Senior table grape growers will tell you that if you really want to see how good your table grape crop is, you need to stand in the vineyard, bend forward and look backwards between your legs.
They way one should look at the grapes in the vineyard crossed Fredo’s mind when this week he visited the farm of Leon Viljoen in the Hex River Valley. Leon is an experienced grower and member of the Hex’s well-known Viljoen family. They are the descendants of the first French Huguenot Francois Villion to arrive at the Cape.
[divider]Fredo’s visit to Leon’s farm was, however, not to talk about the early history. With most of the new table grape varieties ripe on the vineyards and ready to be picked, Fredo wanted to get some special pictures in the vineyards. The visit to Leon was also incidental and not originally planned. Fredo had ear-marked the morning to visit Anthony Hill, at Buffelskraal, where he was harvesting Joybells. This is a new variety of which much is expected – especially because it is a truly new South African table grape variety, bred by Phyllis Burger at the ARC’s Nietvoorbij Centre in Stellenbosch.
So excited is the grape industry body SATI about Joybells, that tomorrow evening they will be launching it to the world at the popular international produce show, Fruit Logistica, in Berlin. One can understand their excitement, because the state funded South African breeding programme has not delivered anything like this variety for some time.
So as a loyal citizen Fredo is cheering for Joybells – may it ring successfully for years to come!
[divider]At Buffelskraal Anthony Hill told Fredo ‘everyone wants ten minutes of my time,’ signalling that the visit would be short. So, apart from the fact that Fredo quickly looked at the beautiful pack house where the Joybells were being packed, and admired the homestead and out buildings on one the Hex River Valley’s oldest farms, the visit to the vineyard was brief. A quick photo or two of Anthony posing with Joybells, and the time was up – Anthony was off!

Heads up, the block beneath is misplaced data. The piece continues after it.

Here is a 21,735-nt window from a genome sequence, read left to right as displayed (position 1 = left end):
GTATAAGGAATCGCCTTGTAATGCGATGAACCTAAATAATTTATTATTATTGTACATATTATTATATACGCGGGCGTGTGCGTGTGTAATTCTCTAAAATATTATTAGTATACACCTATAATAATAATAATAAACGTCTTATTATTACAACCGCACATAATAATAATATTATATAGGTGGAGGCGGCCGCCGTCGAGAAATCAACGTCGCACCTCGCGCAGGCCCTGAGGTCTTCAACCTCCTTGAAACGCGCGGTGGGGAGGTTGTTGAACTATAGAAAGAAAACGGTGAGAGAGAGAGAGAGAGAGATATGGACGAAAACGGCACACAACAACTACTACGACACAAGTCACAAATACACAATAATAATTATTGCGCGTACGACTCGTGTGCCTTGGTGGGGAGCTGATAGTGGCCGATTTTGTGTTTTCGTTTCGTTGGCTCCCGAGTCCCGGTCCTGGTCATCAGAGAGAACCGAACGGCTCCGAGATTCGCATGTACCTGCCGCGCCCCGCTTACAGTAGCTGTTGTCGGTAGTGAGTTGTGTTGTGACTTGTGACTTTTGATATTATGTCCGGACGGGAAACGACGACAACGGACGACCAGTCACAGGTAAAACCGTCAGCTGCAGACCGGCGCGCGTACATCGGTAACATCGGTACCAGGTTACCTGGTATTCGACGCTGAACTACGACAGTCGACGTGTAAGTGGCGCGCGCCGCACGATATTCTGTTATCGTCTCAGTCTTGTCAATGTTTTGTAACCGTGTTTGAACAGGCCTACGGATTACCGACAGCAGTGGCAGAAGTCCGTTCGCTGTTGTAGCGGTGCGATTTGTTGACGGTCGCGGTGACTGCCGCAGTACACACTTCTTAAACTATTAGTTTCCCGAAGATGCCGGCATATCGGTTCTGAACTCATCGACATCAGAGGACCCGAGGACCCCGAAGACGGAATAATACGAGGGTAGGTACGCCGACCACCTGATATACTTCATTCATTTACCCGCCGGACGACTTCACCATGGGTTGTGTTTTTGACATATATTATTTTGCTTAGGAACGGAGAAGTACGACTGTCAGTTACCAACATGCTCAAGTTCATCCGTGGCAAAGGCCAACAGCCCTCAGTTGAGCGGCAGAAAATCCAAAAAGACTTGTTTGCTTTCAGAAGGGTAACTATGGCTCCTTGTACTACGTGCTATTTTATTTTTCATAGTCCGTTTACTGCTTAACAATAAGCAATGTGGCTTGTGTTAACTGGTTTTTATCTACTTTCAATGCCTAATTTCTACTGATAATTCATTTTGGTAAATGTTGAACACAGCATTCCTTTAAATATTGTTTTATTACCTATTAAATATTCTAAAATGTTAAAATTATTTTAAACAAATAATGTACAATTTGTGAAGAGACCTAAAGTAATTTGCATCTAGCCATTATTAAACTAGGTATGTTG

Fredo stayed a bit longer in the vineyard and stopped two tractors and trailers laden with Joybells to take some pictures. Then he headed back down the valley.
On the spur of the moment he turned off at Leon Viljoen’s farm, Die Vlei. At the office he asked to see Leon, but found Gabriél Viljoen, son of Leon and one of the next generation of Viljoen table grape growers. Gabriél was very interested in Fredo’s project to write a coffee table book on the history of table grapes in South Africa.
He told Fredo about his own research and the old documents and photographs he collected. “Where have you been all the time,” Fredo asked. (A previous visit to Leon did not bring forth much of a historical nature). Fredo and Gabriél started talking and not even a message from Leon that Fredo must meet him at his house could end the discussion. In the end, Leon came to Fredo, and from there the three of us proceeded to the vineyards.
[divider]There we learnt about Leon’s involvement with another range of new generation table grape varieties which are making waves in the South African industry. Leon has a strong relationship Dr Davin Cain, breeder of the IFG varieties in the USA and has been a leading force in testing them in South Africa.
Now we spent time in two vineyards with these varieties, one of them Sweet Globe, a white seedless grape that was named the best block in the Hex this year. Next to it there was Sweet Sapphire, a unique black seedless, where Fredo looked at the grapes, backwards, between his legs, as the senior growers prescribed. What a magical experience, with rows and rows of vines showing their harvest, with the long berries on long bunches stretching away in the shade provided by the green canopy of leaves. It was almost surreal, like we were in the Cathedral of Nature and that we were sitting amongst the abundance and goodness that only nature can offer.
What a treat is awaiting consumers when these grapes appear on the shelves – sweet, crispy and full of juice – the vines have delivered what they had promised!